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Nutritional Considerations for Dialysis Vegetarian Patients, Part Two

      This is the second piece of a 2-part series on educating practitioners and patients on how to successfully follow a vegetarian diet while on dialysis. The first piece focused on education for the practitioner. This summary and handout will provide education tips for use with the vegetarian dialysis patient.
      Individualization should be strongly considered when educating any of our patients. Choosing to be a vegetarian is a personal choice and may be for religious choices, cultural beliefs, economic reasons, or for overall health. If you have a vegetarian patient that wishes to continue with this type of diet, then an animal-based diet should not be encouraged for these clients. With adequate nutrition counseling, diet planning, and knowledge of kidney friendly vegetarian foods and portion sizes, following a vegetarian diet while on dialysis can be successfully accomplished. Education for the vegetarian dialysis patient should focus on vegetarian protein sources, phosphorus bioavailability, nutrition label reading, appropriate portion sizes, and food preparation and cooking methods.
      A common concern for vegetarian plant-based diets with chronic kidney disease (CKD) is increased levels of serum potassium and phosphorus due to a higher concentration of these nutrients in plant-based proteins and whole grains. Despite increased content of these nutrients in vegetarian food sources, they may not be as big of a concern as originally thought. In the Chronic Renal Insufficiency Cohort Study by Scialla et al., which looked at the percentage of dietary intake of plant protein and metabolic parameters in 2,938 individuals with CKD, they found that plant protein–based diets were not associated with higher levels of serum phosphorus or potassium in CKD patients.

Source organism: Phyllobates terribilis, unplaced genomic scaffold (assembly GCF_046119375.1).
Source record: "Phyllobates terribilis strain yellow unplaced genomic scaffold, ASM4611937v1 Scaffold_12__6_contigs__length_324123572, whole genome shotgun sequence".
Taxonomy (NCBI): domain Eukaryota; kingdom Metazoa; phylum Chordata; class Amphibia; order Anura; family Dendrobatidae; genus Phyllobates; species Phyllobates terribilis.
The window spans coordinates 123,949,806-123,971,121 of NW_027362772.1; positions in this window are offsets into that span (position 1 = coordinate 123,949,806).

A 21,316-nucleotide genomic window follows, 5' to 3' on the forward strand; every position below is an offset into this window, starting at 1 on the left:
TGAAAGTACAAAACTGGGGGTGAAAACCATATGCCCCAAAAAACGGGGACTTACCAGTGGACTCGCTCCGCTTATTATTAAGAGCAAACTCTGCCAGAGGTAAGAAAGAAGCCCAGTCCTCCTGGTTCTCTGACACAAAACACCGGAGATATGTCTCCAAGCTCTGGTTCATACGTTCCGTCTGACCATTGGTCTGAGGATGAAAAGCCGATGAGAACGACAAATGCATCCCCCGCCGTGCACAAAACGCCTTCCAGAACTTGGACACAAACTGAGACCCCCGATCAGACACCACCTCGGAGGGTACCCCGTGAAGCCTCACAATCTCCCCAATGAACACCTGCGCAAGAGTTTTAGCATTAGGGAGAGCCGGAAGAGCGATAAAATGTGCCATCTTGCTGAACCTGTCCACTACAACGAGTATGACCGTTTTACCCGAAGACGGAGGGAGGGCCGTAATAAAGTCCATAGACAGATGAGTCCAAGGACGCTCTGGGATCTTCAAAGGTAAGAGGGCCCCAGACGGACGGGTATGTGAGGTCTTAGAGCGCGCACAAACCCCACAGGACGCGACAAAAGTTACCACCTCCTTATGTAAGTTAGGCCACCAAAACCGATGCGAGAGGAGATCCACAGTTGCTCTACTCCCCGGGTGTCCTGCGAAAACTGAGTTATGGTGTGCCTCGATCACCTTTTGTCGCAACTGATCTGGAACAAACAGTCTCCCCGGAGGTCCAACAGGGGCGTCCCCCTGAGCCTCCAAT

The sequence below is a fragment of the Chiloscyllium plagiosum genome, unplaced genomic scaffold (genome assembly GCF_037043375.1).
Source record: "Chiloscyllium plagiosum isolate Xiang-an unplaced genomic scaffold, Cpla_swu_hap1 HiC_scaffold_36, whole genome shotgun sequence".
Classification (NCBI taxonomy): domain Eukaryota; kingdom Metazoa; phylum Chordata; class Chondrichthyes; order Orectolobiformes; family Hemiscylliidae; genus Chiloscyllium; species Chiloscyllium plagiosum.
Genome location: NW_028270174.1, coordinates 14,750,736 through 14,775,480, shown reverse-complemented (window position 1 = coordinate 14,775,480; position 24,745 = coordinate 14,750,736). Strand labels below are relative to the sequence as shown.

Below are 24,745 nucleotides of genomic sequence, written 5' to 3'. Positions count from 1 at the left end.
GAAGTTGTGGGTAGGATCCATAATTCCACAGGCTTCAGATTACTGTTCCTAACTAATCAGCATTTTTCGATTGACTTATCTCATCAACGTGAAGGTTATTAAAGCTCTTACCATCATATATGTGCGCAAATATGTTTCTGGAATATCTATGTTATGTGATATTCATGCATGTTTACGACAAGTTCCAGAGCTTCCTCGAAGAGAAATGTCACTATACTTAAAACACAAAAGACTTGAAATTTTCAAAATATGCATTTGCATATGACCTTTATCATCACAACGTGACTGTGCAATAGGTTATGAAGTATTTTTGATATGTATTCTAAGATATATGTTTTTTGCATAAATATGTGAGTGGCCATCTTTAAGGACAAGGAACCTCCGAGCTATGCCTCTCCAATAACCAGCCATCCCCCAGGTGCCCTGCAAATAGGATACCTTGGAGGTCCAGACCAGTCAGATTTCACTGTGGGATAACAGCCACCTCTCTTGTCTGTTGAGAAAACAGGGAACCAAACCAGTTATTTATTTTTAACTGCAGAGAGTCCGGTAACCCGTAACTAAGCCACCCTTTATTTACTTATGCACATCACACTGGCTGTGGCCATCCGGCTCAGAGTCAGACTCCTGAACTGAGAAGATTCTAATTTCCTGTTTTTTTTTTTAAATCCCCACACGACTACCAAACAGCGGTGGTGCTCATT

• Scialla J.J.
      • Lawrence L.J.
      • Wolf M.
      • et al.
      Plant protein intake is associated with fibroblast growth factor 23 and serum bicarbonate levels in patients with CKD: the chronic renal insufficiency cohort study.
      Many studies have also shown that the type of dietary phosphorus can play a role in actual absorption.
      • Moe S.M.
      • Zidehsaraj M.P.
      • Chambers M.A.
      • et al.
      Vegetarian compared with meat dietary protein source and phosphorus homeostasis in chronic kidney disease.
      • Kalantar-Zadeh K.
      • Gutekunst L.
      • Mehrotra R.
      • et al.
      Understanding sources of dietary phosphorus in the treatment of patients with chronic kidney disease.
      • Gluba-Brzozka A.
      • Franczyk B.
      • Rysz J.
      Vegetarian diet in chronic kidney disease-A friend or foe.
      Therefore, it is necessary to educate patients on the origin of dietary phosphorus because of differences in absorption rates. The bioavailability of phosphorus from plant sources is less than that of animal products due to the presence of phytates.
      • Moe S.M.
      • Zidehsaraj M.P.
      • Chambers M.A.
      • et al.
      Vegetarian compared with meat dietary protein source and phosphorus homeostasis in chronic kidney disease.
      It has been estimated that 30-50% of phosphorus is absorbed from plant sources, whereas 70-80% is absorbed from animal products.
      • Kalantar-Zadeh K.
      • Gutekunst L.
      • Mehrotra R.
      • et al.
      Understanding sources of dietary phosphorus in the treatment of patients with chronic kidney disease.
      • Gluba-Brzozka A.
      • Franczyk B.
      • Rysz J.
      Vegetarian diet in chronic kidney disease-A friend or foe.